If you’ve followed fashion over the last decade, then you’re familiar with the Karlie Kloss name. She’s the gorgeous model who’s actually been around for the last 11 years or so. She’s BFFs with the likes of Taylor Swift and Serena Williams. Her boyfriend is Joshua Kushner, who happens to be the younger brother of Ivanka Trump’s husband Jared Kushner.
So how can a fashion model suddenly teach doing to teens? Actually, it’s all because of the people she met while working in fashion.
Learning the Language
As a model, her work often had her meeting various Silicon Valley entrepreneurs at parties. It didn’t take her long to realize that these were the people whose technology was suddenly changing how society worked.
Karlie wanted to learn what they knew, so she learned. She went to a 2-week class at the Flatiron School, which is a renowned coding boot camp in lower Manhattan. That’s where she learned how to use the Ruby program to build web apps. It’s wasn’t all that hard for her, because prior to her modeling career she excelled as a student in subjects like math and science.
Networking and Connections
Part of her professional life as a model was meeting people from many other industries in various parts of the world. It just so happens that Karlie Kloss also met Kevin Systrom, who founded Instagram. Kloss was fascinated by how such a platform can touch the lives of hundreds of millions of people, and she wanted to understand that skill set and language. It was this meeting that gave her the nudge to go to the Flatiron School.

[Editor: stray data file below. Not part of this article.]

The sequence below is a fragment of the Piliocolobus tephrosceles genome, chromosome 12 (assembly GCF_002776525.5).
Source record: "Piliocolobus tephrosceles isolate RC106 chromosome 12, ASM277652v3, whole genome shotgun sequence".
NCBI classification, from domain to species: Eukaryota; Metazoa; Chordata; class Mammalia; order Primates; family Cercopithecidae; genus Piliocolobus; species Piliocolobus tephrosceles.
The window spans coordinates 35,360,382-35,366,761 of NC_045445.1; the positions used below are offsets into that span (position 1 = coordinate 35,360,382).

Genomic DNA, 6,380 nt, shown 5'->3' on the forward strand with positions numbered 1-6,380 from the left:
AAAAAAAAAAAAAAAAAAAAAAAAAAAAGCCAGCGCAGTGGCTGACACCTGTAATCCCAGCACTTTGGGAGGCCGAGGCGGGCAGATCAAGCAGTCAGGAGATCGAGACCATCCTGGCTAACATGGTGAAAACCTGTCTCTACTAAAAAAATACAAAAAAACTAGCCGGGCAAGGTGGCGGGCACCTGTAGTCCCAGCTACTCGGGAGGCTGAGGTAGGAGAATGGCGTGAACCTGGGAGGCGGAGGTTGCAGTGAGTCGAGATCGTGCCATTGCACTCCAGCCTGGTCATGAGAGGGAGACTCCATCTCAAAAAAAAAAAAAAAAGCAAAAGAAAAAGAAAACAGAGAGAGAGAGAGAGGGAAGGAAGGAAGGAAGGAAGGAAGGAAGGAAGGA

Her friendship with Serena Williams also includes sitting together on the board of Oath. This is the Verizon subsidiary that owns AOL, Yahoo, and other digital content brands.
Her beau’s career is also separate from the political industry in which Jared Kushner is a part of. Joshua is a venture capitalist, and he also helped found the health insurance start-up Oscar Health.
Karlie Kloss isn’t just a model. She also runs Klossy, which is a philanthropic organization also involved with both fashion and multimedia. She runs this group out of her home in Lafayette Street in SoHo.
In 2015, she started Koding with Klossy as a coding camp for teenage girls. It’s to counterbalance the fact that most coding camps are predominantly peopled by boys and men. In such an all-girls environment, teenage girls tend to feel safer and more comfortable.
The results have been very encouraging. One camper had been accepted to Princeton University, where she will major in computer science. Another had completed a computer science internship at Microsoft, while another girl had just finished an internship at Viacom and will now pursue her activist goals with the help of coding.
In the end, it’s not farfetched to realize that pretty models and girls can learn how to code. The fact that some people judge due to gender is actually one of the first misconceptions that must be put to rest, sooner or later. Karlie Kloss is doing just that.